Balto-Slavic Stars Shine at the Met!


In the Met production, Otello and Desdemona live in a glass prison.

This is second installment in my highly popular “Opera” series.  Recall that Metropolitan Opera launched their 10th season of “Live in HD” two weeks ago, with Verdi’s “Il Trovatore”, and I reviewed it here.  Yesterday’s offering was also Verdi, this time his magnificent later work”Otello”.

An elderly Giuseppe Verdi came out of retirement to write Otello  (English spelling “Othello”), and it is literally his most mature work.  Opera connoisseurs know that the opera places very high vocal demands on the three leads, it is definitely not a piece for rookies.  Fortunately, the Met had three awesome leads on hand, who each fulfilled his or her task amazingly, and just by coincidence all three leads have a Baltic or Slavic ethnic background.

The Moor

In real life, Sasha has a pasty complexion.

The role of the jealous Moor was sung by husky, bushy-haired Latvian tenor Aleksandrs (“Sasha”) Antoņenko.  Be aware that  the Met made a strategic decision earlier this season to not put Sasha in blackface for the role.  Which was probably a wise choice, given the American racial context, although they could have maybe applied a bit of tanning lotion to his face.  To make him look more… well… Moorish.  Because it was kind of funny when Otello was reproaching Desdemona with such lines as:  “Is it my Moorish countenance which repulses you?”  To which she could have replied:  “Not at all, honey, it’s just that Latvian mug and pasty complexion of yours.”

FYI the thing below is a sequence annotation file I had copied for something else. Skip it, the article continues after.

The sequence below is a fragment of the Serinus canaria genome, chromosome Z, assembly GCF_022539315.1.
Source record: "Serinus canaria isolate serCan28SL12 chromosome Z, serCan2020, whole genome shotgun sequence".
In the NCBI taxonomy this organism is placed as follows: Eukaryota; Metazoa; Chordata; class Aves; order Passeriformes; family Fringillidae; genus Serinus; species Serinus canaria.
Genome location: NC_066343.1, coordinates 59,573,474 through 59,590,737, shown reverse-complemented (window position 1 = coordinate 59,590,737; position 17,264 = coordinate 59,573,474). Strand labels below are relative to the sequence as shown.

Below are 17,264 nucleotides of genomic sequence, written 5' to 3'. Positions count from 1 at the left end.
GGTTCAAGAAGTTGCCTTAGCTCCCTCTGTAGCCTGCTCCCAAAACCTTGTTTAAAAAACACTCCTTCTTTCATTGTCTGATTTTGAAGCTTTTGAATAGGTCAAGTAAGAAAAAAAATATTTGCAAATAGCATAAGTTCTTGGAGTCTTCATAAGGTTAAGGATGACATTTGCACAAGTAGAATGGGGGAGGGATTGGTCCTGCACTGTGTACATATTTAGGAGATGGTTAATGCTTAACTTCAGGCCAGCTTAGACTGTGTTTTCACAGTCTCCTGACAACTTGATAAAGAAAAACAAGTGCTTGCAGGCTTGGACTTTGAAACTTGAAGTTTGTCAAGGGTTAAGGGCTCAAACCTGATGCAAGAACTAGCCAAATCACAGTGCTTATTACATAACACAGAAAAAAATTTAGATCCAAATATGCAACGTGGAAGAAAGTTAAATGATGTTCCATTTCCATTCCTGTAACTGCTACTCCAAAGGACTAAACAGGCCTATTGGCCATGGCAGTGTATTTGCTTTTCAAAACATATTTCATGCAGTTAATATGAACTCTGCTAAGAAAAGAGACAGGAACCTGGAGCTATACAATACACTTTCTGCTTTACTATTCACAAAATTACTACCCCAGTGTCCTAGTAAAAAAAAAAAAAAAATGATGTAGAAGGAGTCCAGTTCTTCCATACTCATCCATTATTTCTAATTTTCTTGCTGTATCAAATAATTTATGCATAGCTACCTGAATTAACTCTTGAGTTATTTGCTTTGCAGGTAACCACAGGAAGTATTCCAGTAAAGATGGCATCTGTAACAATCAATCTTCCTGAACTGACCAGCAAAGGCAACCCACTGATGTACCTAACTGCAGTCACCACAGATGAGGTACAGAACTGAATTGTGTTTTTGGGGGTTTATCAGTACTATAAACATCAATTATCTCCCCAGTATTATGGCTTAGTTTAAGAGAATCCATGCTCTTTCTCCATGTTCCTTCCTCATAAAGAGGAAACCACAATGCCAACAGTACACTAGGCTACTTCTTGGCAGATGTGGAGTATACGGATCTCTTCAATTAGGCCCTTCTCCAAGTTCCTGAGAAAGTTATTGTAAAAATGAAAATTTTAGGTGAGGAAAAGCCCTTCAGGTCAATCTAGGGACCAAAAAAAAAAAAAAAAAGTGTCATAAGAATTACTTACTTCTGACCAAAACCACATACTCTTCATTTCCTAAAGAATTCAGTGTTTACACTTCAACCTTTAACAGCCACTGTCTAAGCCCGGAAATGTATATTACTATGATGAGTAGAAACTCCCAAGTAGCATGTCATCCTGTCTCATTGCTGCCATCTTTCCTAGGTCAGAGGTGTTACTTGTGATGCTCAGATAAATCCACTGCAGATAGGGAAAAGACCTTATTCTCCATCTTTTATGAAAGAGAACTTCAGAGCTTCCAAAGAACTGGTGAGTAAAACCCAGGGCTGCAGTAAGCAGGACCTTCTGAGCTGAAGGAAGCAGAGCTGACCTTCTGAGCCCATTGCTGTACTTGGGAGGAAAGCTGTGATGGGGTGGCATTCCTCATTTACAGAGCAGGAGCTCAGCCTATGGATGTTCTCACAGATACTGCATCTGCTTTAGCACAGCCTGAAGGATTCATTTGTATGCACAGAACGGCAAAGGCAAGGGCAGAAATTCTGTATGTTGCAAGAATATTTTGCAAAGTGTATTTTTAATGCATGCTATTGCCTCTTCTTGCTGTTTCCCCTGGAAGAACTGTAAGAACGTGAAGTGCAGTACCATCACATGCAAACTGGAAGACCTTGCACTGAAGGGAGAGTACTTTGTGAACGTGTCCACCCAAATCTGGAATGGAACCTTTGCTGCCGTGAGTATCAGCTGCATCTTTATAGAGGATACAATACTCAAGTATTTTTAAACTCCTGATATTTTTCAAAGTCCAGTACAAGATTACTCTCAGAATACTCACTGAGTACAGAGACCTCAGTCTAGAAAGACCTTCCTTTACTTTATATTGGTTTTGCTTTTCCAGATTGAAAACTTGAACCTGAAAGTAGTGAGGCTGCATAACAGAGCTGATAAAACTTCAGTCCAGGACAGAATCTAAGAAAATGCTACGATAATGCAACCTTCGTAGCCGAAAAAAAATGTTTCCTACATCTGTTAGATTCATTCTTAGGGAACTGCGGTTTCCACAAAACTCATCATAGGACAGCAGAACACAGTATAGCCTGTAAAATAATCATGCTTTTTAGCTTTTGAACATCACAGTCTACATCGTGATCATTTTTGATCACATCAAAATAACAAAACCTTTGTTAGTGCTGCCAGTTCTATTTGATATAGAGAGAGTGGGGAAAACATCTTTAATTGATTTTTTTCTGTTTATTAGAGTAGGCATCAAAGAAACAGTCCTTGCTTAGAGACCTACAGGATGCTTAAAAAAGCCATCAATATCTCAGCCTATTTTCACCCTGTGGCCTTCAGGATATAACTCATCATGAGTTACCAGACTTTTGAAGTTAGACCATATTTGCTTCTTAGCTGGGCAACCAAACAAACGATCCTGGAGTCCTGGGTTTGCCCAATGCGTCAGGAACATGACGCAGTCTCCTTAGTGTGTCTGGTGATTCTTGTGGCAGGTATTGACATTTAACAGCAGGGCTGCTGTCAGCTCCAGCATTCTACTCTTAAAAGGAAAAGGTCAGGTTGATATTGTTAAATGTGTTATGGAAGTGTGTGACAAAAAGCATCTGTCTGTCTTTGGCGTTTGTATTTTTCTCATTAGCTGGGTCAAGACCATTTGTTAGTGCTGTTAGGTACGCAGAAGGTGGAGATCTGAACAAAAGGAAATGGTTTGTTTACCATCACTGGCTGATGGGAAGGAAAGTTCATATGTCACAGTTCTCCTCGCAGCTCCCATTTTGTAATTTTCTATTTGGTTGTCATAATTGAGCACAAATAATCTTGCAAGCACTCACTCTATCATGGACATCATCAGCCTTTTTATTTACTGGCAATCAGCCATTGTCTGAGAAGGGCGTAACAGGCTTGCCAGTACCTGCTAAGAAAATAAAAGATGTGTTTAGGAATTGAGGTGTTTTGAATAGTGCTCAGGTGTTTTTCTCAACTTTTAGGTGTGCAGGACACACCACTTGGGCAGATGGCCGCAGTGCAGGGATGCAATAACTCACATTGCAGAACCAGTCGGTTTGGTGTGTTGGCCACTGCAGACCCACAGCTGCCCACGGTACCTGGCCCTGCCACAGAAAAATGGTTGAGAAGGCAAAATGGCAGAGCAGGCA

Sonya shows her playful side.

Speaking of Desdemona:  The role was sung by Bulgarian soprano Sonya Yoncheva, and it unbelievable that this is her first Desdemona on the stage, because she absolutely OWNED the part.  In a backstage interview, Sonya revealed her psychological preparation to sing this difficult role:  In her interpretation, Desdemona is not a passive victim; she is a proud Italian noblelady.  If, in the end, she allows Otello to murder her without resistance, it more from pride and stoicism befitting a noble lady of her rank; than from simple masochism.

Yoncheva showed her playful side at the curtain call.  Otello has just murdered his wife and then killed himself; half of the audience (the female half) are in tears (I’m not kidding:  the cameras panning the audience at this moment show many ladies in the audience with their handkerchiefs out, dabbing at their eyes).  The curtain lowers, then rises again.  This is the moment when the actors must come out and prove to the audience that they are still alive, that it was all just make-believe.  (Unless the show happens to be I Pagliacci, it goes without saying.)

Sasha and Sonya strode out first, regally, hand in hand, and bowed to the audience.  Sasha kissed Sonya’s hand gallantly.  And then Sonya did a funny thing:  She glared at Sasha and made a mock-strangle-you motion with her hands.  As if to say, “That wasn’t very nice, what you did to me.”  I’ve said it before:  Elite opera singers are some of the wittiest people on the planet.  The backstage interviews, one of the wonderful bennies of the “Met Live” series, give you a real glimpse into these fantastic personalities.